I hope it makes people think. And if anyone is irritated with anything I say, to ask themselves why. Why are you so rigid in one way of thinking? Can you try to see the other side of the coin? Can you try to understand that a “word”, does not sum up any one person? Who are you at your core? What’s important to you? What makes you stoked to be alive?
Along with the band, you had Davey Warsop and Fat Mike producing the record. How did this affect the writing process? Did it ever become overwhelming or overly busy?
Yeah! Totally! Haha. This record was hard to make as everyone involved had an opinion on how things should be. We did things a bunch of different ways to satisfy everyone’s need to be heard. We spent hours on harmonies tying all the different kinds. We worked hard on this record on everything from the lyrics to the music to the singing! It was difficult but super worth it.
The world is in a weird place right now. While there are powerful people with disturbing attitudes still being celebrated there is also a long-overdue push back. The music industry, in particular, the festival scene seems to be finally rounding the corner. With a new found focus protecting attendees and artists from abuse, as well as becoming a little more diverse in general. You have a lot of experience as a touring artist. What do you think they are doing right? What are they doing wrong? What still needs work? (*I understand this is a little general and no one promoter operates the same)
The first time I experienced anything like a safe space for festival attendees was when we were on the Vans Warped Tour this past year. The band War on Women brought an organization called “Safer Scenes” with them on the tour and it was eye opening to see how many people frequented their booth. They organized for artists as well, holding meetings for artists to learn more about it all. It really is about looking out for your fellow human being. If you see something happening to someone, fucking do something about it. Don’t be quiet anymore. Don’t let people be awful and harmful to each other.
I’m glad to see that festival organizers have seen that there is indeed a problem that needs to be addressed and are creating these safe spaces. What do I think they could do better? Maybe post signs up that says “aggressors will be prosecuted” or something. It could be a good introduction to it all, letting people know up front that terrible behaviour will not be tolerated. As well as ensuring sure there is always a place to go for anyone that feels violated. A place where they could find resources like pamphlets, support groups, help line phone numbers and someone to talk to, including authorities.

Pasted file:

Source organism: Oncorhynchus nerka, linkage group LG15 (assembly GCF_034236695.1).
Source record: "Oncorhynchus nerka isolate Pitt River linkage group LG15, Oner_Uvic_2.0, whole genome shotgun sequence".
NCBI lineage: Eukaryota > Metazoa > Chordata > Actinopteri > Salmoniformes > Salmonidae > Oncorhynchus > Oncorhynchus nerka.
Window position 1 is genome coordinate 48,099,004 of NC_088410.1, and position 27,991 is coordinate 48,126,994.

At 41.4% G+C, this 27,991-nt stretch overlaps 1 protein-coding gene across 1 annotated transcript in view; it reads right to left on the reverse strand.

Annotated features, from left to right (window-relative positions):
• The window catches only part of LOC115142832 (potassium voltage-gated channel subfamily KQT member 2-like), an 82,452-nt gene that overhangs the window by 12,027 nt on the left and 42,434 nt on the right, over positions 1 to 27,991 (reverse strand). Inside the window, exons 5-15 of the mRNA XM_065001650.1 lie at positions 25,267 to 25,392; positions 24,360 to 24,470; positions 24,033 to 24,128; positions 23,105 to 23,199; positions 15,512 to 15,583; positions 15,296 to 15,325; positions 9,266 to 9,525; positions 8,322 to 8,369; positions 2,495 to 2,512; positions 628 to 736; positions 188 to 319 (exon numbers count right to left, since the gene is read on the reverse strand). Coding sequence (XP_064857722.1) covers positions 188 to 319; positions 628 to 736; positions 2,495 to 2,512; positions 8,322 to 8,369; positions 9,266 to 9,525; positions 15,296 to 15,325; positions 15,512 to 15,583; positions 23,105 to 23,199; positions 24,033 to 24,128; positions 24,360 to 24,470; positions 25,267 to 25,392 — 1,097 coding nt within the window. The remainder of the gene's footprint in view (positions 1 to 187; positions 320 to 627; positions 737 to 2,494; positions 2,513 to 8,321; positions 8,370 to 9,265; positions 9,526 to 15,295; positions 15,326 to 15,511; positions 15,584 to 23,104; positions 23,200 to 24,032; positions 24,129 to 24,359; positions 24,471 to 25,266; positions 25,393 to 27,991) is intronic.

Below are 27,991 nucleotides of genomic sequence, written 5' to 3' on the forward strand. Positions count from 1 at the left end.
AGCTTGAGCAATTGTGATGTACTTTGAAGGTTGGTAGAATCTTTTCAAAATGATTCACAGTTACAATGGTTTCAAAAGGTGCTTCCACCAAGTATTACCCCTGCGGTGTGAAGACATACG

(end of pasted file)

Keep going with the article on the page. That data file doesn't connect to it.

You’ve spoken before about trying to focus on strength and positivity – how do you maintain that state of mind? What helps you put that out into the world every night when you’re on tour?
Life is hard, but it’s even harder with a negative outlook. I lived most of my life with a NMA, and it just made me a sad and sick drug addict. I blamed everyone else for my shitty life. I was truly living a dirty back alley life. When I got the opportunity to see things from a different perspective, I vowed never to go back. Anything is possible when you’re positive. When you’re able to stop yourself from descending into the abyss and see maybe why things are happening the way they are, you’re able to see it all may be for the better.
Being accountable and owning our side in everything we do, frees us up so much! It’s my mission to spread it as much as possible. We have to start changing the world one person at a time, and I believe that begins with perspective. Don’t get me wrong; we will all still struggle. I have bad days where I don’t believe in myself or what’s happening in my life, but instead of beating myself up about it, I go for a walk and force myself to see something beautiful. It always helps me feel better.
Apart from touring Australia, which we’re all very excited about, what else does 2018 hold in store for you and Bad Cop/Bad Cop?
We are going to Europe twice! Lots of rad festivals! Fat Mike’s Punk In Drublic festival both in Europe and the states! We are even shooting for a headline run in the US this fall! Super exciting!!!
Once again, thank you so much for taking the time to respond. Is there anything else you’d like to add before you hit our shores in March?
Thanks for wanting to know more about our band! We are really stoked to come play for you all!!!!
Q&A by Dave Mullins
Bad Cop/Bad Cop – 2018 Australian Shows
Thurs March 22 @ Riverstage Brisbane
Fri March 23 @ Hordern Pavilion, Sydney
Sat March 24th @ Flemington Racecourse, Melbourne